Sweet potato virus disease (SPVD) is a major constraint to sweet potato production in Kenya. In addition to SPVD, low production of sweet potato in Kenya is also due to lack of cultivars with consumer quality attributes such as high dry matter content. Use of resistant cultivars is the most effective means of controlling the disease. This study aimed at characterizing Kenyan sweet potato genotypes for SPVD resistance and high dry matter content using morphological and simple sequence repeat (SSR) markers. A total of 314 genotypes were collected, established in a screenhouse and evaluated for their reaction to SPVD using symptom severity. Severity of SPVD in each genotype was determined using a scale of 1-5; where 1= no symptoms and 5=very severe symptoms. Serological assays were done on 89 genotypes with a symptom severity score of between 1.00 and 1.50. Analysis of variance of the symptom severity scores showed that the genotypes responded differently (P < 0.001) to SPVD in the screenhouse. Twenty genotypes tested negative for both SPFMV and SPCSV and were considered resistant/tolerant to SPVD.Three hundred and fourteen genotypes were planted in the field and characterized using 42 morphological traits based on the CIP Research Guide 36 followed by cluster analyses of the scored traits using unweighted pair group method with arithmetic means (UPGMA). Tuber dry matter content was determined 5 months after planting in the field. Phylogenetic analysis using morphological descriptors grouped the genotypes into two major clusters. None of the clusters clearly distinguished the 20 resistant genotypes from the 294 susceptible ones. The tuber dry matter content significantly (P<O.OOI) varied among the sweet potato genotypes. Genotypes with highest and lowest tuber dry matter content were not distinguished from each other using DPGMA phenogram generated. This indicates that morphological markers are not reliable in identifying and classifying sweet potato genotypes into phenotypic groups based on their resistance to SPVD and high dry matter. Therefore, morphological markers supplemented with molecular markers need to be investigated for their potential application in identification of sweet potato genotypes with SPVD resistance and high dry matter content. Eighty nine sweet potato genotypes were selected following graft inoculation with SPVD-infected scions and characterized using 6 SSR primer pairs. The amplified DNA fragments were screened by capillary electrophoresis on the ABI 3730 genetic analyzer and analysed using the Genemapper v3.7 software. Cluster and principal component analysis (PCA) were done using NTSYS-pc version 2.11 T. Six primer pairs were highly polymorphic among the genotypes and polymorphic information content (PIC) varied from 0.33 to 0.81 with an average of 0.47. The number of alleles within the 89 genotypes across the 6 loci ranged from 10 to 17, with an average of 13.52. Cluster analyses showed Jaccard's coefficient from 0.5 to 1, with an average of 0.75 accounting for 50% variation among the 89 genotypes. The phylogenetic and PCA analysis clustered 89 genotypes into 2 main clusters and 5 subclusters. The dendrogram did not reveal any unique clustering of the sweet potato genotypes according to dry matter content or reaction to SPVD. The genetic differences among the SPVD resistant and high dry matter content genotypes revealed by the clustering into distinct groups suggest the presence of different sources of resistance to SPVD and high dry matter. This study therefore indicates that there is a high level of genetic diversity in sweet potato genotypes that are SPVD resistant and have high dry matter. These genotypes can be used as parents in breeding programmes aimed at improving the crop for the two traits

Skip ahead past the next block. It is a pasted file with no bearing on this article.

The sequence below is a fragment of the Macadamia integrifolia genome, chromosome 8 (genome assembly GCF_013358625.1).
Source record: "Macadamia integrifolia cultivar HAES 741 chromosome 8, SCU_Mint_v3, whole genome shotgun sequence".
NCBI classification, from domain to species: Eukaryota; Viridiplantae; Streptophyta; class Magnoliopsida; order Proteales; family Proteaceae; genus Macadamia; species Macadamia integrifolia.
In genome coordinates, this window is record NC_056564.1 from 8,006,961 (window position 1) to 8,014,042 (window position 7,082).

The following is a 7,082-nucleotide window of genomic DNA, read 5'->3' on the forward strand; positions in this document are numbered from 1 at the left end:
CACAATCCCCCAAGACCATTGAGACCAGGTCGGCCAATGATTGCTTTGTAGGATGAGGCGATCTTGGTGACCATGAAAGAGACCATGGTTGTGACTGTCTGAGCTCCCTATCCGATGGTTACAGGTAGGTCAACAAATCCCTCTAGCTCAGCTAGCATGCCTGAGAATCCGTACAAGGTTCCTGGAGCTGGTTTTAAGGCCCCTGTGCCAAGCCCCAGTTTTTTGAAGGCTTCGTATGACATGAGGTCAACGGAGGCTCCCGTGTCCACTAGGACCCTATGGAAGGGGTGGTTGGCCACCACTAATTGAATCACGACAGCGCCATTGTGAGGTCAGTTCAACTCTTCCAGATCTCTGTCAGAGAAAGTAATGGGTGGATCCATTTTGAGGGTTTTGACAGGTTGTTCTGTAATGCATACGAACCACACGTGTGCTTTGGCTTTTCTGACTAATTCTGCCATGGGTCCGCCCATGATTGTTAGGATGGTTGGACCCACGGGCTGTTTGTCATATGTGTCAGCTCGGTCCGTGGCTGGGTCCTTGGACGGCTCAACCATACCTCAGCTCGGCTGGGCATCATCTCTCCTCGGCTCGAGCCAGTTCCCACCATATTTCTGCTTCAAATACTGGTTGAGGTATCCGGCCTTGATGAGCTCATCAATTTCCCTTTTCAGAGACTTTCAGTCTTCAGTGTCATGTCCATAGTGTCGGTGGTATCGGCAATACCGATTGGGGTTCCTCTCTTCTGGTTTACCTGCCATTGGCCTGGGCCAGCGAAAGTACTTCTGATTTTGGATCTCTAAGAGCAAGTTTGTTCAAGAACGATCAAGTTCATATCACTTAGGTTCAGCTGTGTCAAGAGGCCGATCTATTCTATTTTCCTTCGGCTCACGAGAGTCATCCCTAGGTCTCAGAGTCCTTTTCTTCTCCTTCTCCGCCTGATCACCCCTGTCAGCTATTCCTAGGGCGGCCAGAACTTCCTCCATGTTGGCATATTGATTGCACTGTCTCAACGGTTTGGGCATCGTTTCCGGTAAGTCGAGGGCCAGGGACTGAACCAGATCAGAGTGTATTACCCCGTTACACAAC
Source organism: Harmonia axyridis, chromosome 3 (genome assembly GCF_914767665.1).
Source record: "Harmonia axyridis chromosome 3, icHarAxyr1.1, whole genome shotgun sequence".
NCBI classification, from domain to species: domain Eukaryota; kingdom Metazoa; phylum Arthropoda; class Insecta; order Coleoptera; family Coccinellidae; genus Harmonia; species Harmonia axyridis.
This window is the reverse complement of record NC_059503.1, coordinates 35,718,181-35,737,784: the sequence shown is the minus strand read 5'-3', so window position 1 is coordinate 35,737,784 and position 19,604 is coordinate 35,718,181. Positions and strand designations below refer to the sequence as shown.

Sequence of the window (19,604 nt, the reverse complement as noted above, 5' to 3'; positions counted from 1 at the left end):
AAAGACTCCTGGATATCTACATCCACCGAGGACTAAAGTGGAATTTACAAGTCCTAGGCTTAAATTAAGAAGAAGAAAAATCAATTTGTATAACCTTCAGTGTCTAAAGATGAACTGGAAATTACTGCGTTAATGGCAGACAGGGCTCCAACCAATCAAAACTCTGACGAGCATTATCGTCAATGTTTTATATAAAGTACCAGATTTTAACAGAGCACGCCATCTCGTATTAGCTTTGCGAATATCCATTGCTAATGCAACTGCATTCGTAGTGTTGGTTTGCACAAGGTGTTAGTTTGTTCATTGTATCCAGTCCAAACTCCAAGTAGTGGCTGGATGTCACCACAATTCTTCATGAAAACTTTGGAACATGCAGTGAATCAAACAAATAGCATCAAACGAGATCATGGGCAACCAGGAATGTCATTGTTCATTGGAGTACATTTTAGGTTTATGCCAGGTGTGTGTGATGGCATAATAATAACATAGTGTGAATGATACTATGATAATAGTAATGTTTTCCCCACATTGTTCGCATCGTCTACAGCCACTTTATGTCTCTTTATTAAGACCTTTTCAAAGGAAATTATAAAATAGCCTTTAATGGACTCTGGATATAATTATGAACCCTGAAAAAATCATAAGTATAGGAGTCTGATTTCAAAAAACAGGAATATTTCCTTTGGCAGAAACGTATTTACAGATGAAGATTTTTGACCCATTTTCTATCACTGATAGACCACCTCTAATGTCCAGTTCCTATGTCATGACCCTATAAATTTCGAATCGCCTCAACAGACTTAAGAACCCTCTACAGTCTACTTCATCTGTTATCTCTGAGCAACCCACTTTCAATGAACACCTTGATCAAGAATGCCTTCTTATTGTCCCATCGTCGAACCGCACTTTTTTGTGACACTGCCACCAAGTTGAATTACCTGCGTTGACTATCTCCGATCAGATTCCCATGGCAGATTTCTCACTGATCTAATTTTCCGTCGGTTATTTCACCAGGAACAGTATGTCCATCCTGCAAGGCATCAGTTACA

Identification of amplified fragment length polymorphism AFLP markers linked to maize streak virus MSV disease resistance genes

Author: Lagat, Martin Kipkogei

Awarding University: Jomo Kenyatta University of Agriculture and Technology, Kenya

Level : MSc

Year: 2009

Holding Libraries: Jomo Kenyatta University of Agriculture and Technology Library ; Kenya Agricultural Research Institute Headquarters Library ;

Subject Terms: Crop diseases ; Maize ; Maize streak virus ;

Abstract: